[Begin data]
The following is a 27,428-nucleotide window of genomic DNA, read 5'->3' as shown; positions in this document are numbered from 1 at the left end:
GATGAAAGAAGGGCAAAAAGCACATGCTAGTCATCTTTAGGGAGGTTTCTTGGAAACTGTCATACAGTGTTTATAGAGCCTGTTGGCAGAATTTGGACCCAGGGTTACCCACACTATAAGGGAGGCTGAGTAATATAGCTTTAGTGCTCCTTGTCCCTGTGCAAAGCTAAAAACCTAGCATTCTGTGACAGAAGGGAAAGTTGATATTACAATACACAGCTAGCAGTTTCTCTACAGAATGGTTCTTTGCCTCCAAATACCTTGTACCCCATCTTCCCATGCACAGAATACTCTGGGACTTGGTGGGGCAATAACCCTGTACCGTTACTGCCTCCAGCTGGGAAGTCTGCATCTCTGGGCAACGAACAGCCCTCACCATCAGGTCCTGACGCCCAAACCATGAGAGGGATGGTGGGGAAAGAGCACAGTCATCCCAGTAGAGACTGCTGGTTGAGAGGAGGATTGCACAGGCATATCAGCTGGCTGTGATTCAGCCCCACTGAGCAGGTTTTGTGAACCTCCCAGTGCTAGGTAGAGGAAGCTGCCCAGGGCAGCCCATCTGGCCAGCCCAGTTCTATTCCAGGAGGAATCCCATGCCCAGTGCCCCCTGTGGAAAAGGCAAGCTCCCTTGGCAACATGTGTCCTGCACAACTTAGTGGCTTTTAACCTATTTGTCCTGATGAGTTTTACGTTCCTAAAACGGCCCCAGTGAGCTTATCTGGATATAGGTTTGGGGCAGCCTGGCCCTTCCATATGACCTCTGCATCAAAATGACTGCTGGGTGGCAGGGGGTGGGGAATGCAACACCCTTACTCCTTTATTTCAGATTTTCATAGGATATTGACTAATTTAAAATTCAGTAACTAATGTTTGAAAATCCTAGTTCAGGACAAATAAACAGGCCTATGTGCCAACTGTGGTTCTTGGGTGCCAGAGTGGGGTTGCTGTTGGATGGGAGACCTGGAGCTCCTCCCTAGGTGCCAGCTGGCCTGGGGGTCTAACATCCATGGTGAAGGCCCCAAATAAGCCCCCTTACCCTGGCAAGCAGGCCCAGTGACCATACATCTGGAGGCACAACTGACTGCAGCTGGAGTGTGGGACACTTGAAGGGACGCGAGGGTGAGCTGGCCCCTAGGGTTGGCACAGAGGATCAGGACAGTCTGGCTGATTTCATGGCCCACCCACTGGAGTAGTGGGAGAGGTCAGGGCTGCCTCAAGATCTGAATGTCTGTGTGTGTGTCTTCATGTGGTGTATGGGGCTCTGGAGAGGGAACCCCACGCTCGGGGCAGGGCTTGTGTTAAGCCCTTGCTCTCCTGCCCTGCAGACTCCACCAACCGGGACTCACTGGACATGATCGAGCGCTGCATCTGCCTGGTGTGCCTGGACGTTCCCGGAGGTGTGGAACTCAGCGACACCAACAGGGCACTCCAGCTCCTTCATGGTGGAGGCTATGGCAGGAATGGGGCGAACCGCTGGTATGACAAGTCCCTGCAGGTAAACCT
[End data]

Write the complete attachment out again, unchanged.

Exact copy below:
The following is a 27,428-nucleotide window of genomic DNA, read 5'->3' as shown; positions in this document are numbered from 1 at the left end:
GATGAAAGAAGGGCAAAAAGCACATGCTAGTCATCTTTAGGGAGGTTTCTTGGAAACTGTCATACAGTGTTTATAGAGCCTGTTGGCAGAATTTGGACCCAGGGTTACCCACACTATAAGGGAGGCTGAGTAATATAGCTTTAGTGCTCCTTGTCCCTGTGCAAAGCTAAAAACCTAGCATTCTGTGACAGAAGGGAAAGTTGATATTACAATACACAGCTAGCAGTTTCTCTACAGAATGGTTCTTTGCCTCCAAATACCTTGTACCCCATCTTCCCATGCACAGAATACTCTGGGACTTGGTGGGGCAATAACCCTGTACCGTTACTGCCTCCAGCTGGGAAGTCTGCATCTCTGGGCAACGAACAGCCCTCACCATCAGGTCCTGACGCCCAAACCATGAGAGGGATGGTGGGGAAAGAGCACAGTCATCCCAGTAGAGACTGCTGGTTGAGAGGAGGATTGCACAGGCATATCAGCTGGCTGTGATTCAGCCCCACTGAGCAGGTTTTGTGAACCTCCCAGTGCTAGGTAGAGGAAGCTGCCCAGGGCAGCCCATCTGGCCAGCCCAGTTCTATTCCAGGAGGAATCCCATGCCCAGTGCCCCCTGTGGAAAAGGCAAGCTCCCTTGGCAACATGTGTCCTGCACAACTTAGTGGCTTTTAACCTATTTGTCCTGATGAGTTTTACGTTCCTAAAACGGCCCCAGTGAGCTTATCTGGATATAGGTTTGGGGCAGCCTGGCCCTTCCATATGACCTCTGCATCAAAATGACTGCTGGGTGGCAGGGGGTGGGGAATGCAACACCCTTACTCCTTTATTTCAGATTTTCATAGGATATTGACTAATTTAAAATTCAGTAACTAATGTTTGAAAATCCTAGTTCAGGACAAATAAACAGGCCTATGTGCCAACTGTGGTTCTTGGGTGCCAGAGTGGGGTTGCTGTTGGATGGGAGACCTGGAGCTCCTCCCTAGGTGCCAGCTGGCCTGGGGGTCTAACATCCATGGTGAAGGCCCCAAATAAGCCCCCTTACCCTGGCAAGCAGGCCCAGTGACCATACATCTGGAGGCACAACTGACTGCAGCTGGAGTGTGGGACACTTGAAGGGACGCGAGGGTGAGCTGGCCCCTAGGGTTGGCACAGAGGATCAGGACAGTCTGGCTGATTTCATGGCCCACCCACTGGAGTAGTGGGAGAGGTCAGGGCTGCCTCAAGATCTGAATGTCTGTGTGTGTGTCTTCATGTGGTGTATGGGGCTCTGGAGAGGGAACCCCACGCTCGGGGCAGGGCTTGTGTTAAGCCCTTGCTCTCCTGCCCTGCAGACTCCACCAACCGGGACTCACTGGACATGATCGAGCGCTGCATCTGCCTGGTGTGCCTGGACGTTCCCGGAGGTGTGGAACTCAGCGACACCAACAGGGCACTCCAGCTCCTTCATGGTGGAGGCTATGGCAGGAATGGGGCGAACCGCTGGTATGACAAGTCCCTGCAGGTAAACCT